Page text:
The Mole Diaries: Baeza

The Mole Diaries: Baeza Cathedral of Santa María in Baeza by Michal Osmenda

This article was written by Mary Ann, published on 23rd May 2012 and has been read 6270 times.

Mary Ann is doing an MA in Spanish at the University of Glasgow and spent her year abroad as a Language Assistant in Baeza, in Andalucía, Spain. Here is her insider guide to living in a small town on your year abroad, being a Language Assistant and adjusting to life in Baeza.
I wanted to write this for all those people who like me end up in a small town in the back of beyond. I’ve had an amazing journey from a timid and terrified teenager (I turned 20 shortly after arriving) to someone who has completed her year and had a wonderful time. A place as small as this or smaller might not be everyone’s cup of tea but for me it was perfect.


My town, Baeza, is in the region of Jaén. It is relatively unknown even to Spanish people and it was really daunting to be setting off into the unknown. If it wasn’t a mandatory part of my degree I don’t think I’d have had the bottle to go through with leaving home. 

Baeza is a very historic city and has been inhabited since the Bronze Age. It was a very important stronghold in the reconquest of the south by the Catholic Kings and is the site of the first Catholic Church in Andalucia. It is a UNESCO world heritage site along with its neighbour Ubeda which is only ten minutes away by bus because of its impressive history. There is a free app available through iTunes which goes into detail about the history of Baeza. It currently has around 16,000 inhabitants.

Being a Language Assistant

I chose to go abroad as a British Council Assistant for a number of reasons. The main reason was that whilst everyone who goes away gets ERASMUS grant money, assistants also get paid a beca (scholarship) of €700 a month by the Spanish government. I also thought that being an assistant would allow me to integrate into a Spanish community as well as to experience “real” Spanish culture and life.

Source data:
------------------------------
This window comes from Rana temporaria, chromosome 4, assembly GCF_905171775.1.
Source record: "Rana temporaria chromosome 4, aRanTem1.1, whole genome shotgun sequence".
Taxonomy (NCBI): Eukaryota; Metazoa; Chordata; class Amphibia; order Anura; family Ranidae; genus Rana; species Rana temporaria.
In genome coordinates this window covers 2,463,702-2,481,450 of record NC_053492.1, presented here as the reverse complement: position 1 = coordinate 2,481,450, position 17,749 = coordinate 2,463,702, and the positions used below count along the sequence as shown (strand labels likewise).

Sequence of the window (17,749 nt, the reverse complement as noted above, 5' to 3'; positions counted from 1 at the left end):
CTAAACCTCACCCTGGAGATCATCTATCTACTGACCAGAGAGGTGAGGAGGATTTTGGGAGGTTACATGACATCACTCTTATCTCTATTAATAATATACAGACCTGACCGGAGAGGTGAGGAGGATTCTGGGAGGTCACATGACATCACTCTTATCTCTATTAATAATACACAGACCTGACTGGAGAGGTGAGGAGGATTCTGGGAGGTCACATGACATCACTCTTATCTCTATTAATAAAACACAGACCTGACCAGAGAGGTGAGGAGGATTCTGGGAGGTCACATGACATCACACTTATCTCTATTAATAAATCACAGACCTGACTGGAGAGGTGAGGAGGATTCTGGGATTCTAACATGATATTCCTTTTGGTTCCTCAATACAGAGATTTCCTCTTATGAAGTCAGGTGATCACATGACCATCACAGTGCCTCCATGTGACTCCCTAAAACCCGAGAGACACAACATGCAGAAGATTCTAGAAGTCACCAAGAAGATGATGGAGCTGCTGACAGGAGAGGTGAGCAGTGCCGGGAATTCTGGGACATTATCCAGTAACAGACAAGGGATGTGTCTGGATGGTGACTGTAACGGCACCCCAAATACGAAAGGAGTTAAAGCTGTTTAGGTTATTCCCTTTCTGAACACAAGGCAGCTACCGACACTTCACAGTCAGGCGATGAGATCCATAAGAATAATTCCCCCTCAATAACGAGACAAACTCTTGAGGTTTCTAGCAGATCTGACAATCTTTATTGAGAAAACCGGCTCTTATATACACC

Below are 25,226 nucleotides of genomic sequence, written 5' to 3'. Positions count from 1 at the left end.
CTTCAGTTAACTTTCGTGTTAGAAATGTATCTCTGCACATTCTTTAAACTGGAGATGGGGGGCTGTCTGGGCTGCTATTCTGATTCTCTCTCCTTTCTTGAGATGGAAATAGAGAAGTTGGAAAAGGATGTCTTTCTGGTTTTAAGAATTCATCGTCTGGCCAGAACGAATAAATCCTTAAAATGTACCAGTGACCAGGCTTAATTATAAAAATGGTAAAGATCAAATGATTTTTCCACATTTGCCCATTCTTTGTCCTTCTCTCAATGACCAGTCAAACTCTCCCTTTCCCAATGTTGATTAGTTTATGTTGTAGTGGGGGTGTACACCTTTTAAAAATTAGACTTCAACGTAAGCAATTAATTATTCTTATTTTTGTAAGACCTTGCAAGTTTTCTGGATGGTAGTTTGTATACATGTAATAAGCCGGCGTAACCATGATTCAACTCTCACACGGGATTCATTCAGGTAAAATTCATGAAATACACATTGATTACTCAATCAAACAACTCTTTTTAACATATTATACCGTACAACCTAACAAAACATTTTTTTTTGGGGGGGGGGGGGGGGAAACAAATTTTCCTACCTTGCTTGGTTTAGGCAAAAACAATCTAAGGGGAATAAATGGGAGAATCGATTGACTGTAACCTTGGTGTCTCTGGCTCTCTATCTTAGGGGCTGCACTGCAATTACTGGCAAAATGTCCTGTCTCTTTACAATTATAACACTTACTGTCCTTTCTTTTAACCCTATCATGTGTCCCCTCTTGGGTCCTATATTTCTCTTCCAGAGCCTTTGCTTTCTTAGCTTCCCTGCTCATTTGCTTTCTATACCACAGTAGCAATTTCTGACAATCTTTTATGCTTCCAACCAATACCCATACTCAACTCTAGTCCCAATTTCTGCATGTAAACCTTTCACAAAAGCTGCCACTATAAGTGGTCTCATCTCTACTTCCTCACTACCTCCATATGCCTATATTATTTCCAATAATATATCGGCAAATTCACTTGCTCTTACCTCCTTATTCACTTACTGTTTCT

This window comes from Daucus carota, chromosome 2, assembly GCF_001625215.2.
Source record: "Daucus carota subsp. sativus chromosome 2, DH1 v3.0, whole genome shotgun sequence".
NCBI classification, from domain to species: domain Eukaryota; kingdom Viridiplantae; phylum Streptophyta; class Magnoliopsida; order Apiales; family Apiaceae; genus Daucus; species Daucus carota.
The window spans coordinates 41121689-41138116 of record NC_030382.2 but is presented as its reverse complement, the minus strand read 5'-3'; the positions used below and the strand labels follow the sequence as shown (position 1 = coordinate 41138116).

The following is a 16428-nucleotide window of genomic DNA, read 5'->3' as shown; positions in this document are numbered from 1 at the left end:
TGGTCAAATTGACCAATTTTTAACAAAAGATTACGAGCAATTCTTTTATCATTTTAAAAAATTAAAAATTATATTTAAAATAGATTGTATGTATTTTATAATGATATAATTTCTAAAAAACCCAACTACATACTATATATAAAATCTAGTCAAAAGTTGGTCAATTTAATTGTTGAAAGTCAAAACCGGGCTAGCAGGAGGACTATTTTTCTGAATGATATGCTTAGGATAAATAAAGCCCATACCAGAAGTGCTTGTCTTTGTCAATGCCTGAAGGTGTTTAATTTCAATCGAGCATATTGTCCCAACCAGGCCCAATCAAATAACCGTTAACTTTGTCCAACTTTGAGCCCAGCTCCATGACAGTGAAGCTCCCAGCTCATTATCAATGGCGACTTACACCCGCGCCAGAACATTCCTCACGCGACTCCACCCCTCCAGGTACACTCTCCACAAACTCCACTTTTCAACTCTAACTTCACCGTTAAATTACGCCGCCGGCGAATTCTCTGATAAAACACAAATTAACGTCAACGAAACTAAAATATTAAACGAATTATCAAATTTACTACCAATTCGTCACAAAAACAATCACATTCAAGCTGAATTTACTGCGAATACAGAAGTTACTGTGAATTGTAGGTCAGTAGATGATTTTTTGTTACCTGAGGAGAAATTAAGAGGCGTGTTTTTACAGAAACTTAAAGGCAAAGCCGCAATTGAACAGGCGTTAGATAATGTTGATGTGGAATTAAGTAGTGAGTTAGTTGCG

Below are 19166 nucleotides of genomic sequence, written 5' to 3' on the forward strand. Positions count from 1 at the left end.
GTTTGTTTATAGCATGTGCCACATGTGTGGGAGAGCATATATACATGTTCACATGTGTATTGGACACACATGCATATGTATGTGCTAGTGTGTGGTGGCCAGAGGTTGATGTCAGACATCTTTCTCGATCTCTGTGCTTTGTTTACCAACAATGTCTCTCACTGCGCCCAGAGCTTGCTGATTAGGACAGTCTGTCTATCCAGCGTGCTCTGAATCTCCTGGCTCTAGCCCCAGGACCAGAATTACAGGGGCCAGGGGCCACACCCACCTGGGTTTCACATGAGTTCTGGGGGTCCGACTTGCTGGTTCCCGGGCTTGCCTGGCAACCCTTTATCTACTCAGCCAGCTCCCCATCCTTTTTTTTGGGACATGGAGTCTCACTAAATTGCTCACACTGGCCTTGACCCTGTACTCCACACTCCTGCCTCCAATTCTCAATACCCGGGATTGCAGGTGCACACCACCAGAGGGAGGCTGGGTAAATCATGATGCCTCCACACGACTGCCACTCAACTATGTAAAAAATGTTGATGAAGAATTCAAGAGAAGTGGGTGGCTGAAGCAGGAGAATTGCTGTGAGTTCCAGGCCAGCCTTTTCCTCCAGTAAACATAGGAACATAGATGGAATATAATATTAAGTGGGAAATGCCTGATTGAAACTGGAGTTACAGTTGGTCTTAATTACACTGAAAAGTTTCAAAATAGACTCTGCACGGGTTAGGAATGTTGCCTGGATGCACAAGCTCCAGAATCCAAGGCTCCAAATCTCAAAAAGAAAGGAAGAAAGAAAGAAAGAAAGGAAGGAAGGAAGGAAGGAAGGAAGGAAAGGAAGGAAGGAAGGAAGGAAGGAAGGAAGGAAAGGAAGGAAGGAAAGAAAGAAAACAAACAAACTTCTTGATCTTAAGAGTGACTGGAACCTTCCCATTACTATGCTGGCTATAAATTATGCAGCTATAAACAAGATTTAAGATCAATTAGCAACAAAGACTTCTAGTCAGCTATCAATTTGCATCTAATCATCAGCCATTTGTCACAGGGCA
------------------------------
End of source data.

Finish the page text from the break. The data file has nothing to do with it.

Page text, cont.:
I worked in a bilingual school so I was not just an assistant in English classes but I got to teach in a variety of subjects from Science to Art. I worked 12 hours a week but was in the school for a lot more than that for meetings and waiting time in between classes. For some classes I just read out sentences for dictations, but for others I have prepared a lot of bilingual materials for the departments – listening activities, crosswords, powerpoints etc.

Schools are encouraged to give their assistants one day off a week in order that they can travel. I got Mondays off which is not the best day to have off in Spain since the majority of museums and things are closed but since I would normally travel on a Friday after school to meet up with my friends I had Mondays off to recover whilst they had to be in class.


I have always been playing in school bands, orchestras etc. since I was 8 and I didn’t want to stop this year. I took my trumpet to Spain with me and after going to see a local band perform I talked to the director and he let me join the band. This has been the best thing for me in terms of integrating into the community. It also gave me wonderful opportunities such as playing at a bullfight and in a Semana Santa procession.

If you end up in a small town I’d recommend finding a local class in a hobby you enjoy. There will normally be dance classes, music classes or you could even venture further afield if transport allows and do a Spanish class. Most universities offer them for free.

Best piece of advice

“Always stay for one last drink” – this has been such a good piece of advice for this year. Being in a small town it is important to try and communicate and socialise as much as possible. I haven’t really met any young people because most of the students go away to the big cities for Uni but I have made friends with a lot of my colleagues from the school.